23 Mar 2022
23 Mar 2022
Status: this preprint is open for discussion.

Evidence of Amazon rainforest dieback in CMIP6 models

Isobel Parry, Paul Ritchie, and Peter Cox Isobel Parry et al.
  • College of Engineering, Mathematics and Physical Sciences, University of Exeter, Exeter, UK, EX4 4QE

Abstract. Amazon forest dieback is seen as a potential tipping point under climate change. These concerns are partly based-on an early coupled climate-carbon cycle simulation, that produced unusually strong drying and warming in Amazonia. In contrast, the 5th generation Earth System Models (CMIP5) produced few examples of Amazon dieback under climate change. Here we examine results from seven 6th generation models (CMIP6) which include vegetation dynamics, and in some cases interactive forest fires. Although these models typically project increases in area-mean forest carbon across Amazonia under CO2-induced climate change, five of the seven models also produce abrupt reductions in vegetation carbon which indicate localised dieback events. The Northern South America region (NSA), which contains most of the rainforest, is especially vulnerable in the models. These dieback events, some of which are mediated by fire, are preceded by an increase in the amplitude of the seasonal cycle in near surface temperature, which is consistent with more extreme dry seasons. Based-on the ensemble mean of the detected dieback events we estimate that 7 +/-5 % of the NSA region will experience abrupt downward shifts in vegetation carbon per °C of global warming above 1.5 °C.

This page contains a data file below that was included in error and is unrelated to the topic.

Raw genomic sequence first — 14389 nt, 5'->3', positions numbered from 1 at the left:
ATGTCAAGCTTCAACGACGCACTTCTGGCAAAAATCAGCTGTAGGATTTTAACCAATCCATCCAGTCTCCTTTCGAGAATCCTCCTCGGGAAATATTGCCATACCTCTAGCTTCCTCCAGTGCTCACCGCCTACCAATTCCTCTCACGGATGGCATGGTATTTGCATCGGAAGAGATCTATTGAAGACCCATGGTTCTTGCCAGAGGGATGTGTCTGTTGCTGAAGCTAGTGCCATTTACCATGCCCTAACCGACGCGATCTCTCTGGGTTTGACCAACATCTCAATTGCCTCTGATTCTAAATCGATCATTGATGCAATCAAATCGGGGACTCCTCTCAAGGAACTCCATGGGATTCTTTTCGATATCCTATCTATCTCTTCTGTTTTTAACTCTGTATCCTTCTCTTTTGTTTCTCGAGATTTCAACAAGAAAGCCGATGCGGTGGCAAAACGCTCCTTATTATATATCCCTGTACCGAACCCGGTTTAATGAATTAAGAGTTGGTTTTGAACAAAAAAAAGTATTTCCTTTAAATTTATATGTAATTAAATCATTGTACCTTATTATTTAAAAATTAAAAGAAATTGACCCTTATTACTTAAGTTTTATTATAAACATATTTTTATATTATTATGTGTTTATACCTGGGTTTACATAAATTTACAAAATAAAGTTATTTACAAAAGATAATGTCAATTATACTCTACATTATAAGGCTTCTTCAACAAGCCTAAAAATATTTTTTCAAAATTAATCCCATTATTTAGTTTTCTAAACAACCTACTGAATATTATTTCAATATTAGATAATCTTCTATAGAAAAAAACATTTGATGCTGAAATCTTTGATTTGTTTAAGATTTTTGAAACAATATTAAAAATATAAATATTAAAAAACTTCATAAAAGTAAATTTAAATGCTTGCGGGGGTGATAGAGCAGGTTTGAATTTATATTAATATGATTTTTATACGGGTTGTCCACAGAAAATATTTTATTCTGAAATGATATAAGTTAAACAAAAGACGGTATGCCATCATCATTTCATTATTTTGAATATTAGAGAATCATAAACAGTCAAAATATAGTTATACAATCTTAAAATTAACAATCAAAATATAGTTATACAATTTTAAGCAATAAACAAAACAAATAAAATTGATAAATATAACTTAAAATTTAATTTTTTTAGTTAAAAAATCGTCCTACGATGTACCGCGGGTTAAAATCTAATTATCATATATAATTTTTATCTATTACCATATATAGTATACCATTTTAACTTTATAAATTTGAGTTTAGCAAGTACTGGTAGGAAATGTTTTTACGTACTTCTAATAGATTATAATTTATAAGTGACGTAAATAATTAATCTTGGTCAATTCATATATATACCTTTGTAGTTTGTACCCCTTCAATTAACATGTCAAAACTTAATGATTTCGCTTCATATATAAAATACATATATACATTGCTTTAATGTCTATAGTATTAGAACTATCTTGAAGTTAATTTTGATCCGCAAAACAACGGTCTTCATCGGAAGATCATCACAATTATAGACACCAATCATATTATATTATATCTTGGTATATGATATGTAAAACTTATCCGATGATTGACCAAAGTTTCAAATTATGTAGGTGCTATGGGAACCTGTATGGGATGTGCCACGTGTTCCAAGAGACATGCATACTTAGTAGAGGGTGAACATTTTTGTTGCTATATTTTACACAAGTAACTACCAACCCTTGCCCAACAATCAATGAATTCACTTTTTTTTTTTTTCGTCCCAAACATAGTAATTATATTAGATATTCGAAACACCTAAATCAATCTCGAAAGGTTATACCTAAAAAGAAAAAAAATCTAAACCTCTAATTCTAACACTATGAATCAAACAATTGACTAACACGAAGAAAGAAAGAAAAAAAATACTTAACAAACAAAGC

Isobel Parry et al.

Status: open (until 08 May 2022)

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Isobel Parry et al.

Isobel Parry et al.

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Short summary
Abrupt dieback of the Amazon rainforest resulting from drying under global warming has long been recognised as a potential future tipping point. The latest generation of climate models show that multiple localised abrupt shifts can occur in the vegetation carbon under increased levels of CO2 . Many detected abrupt shifts are proceeded by an increase in the temperature seasonal cycle amplitude, offering a promising early warning signal for Amazon forest dieback.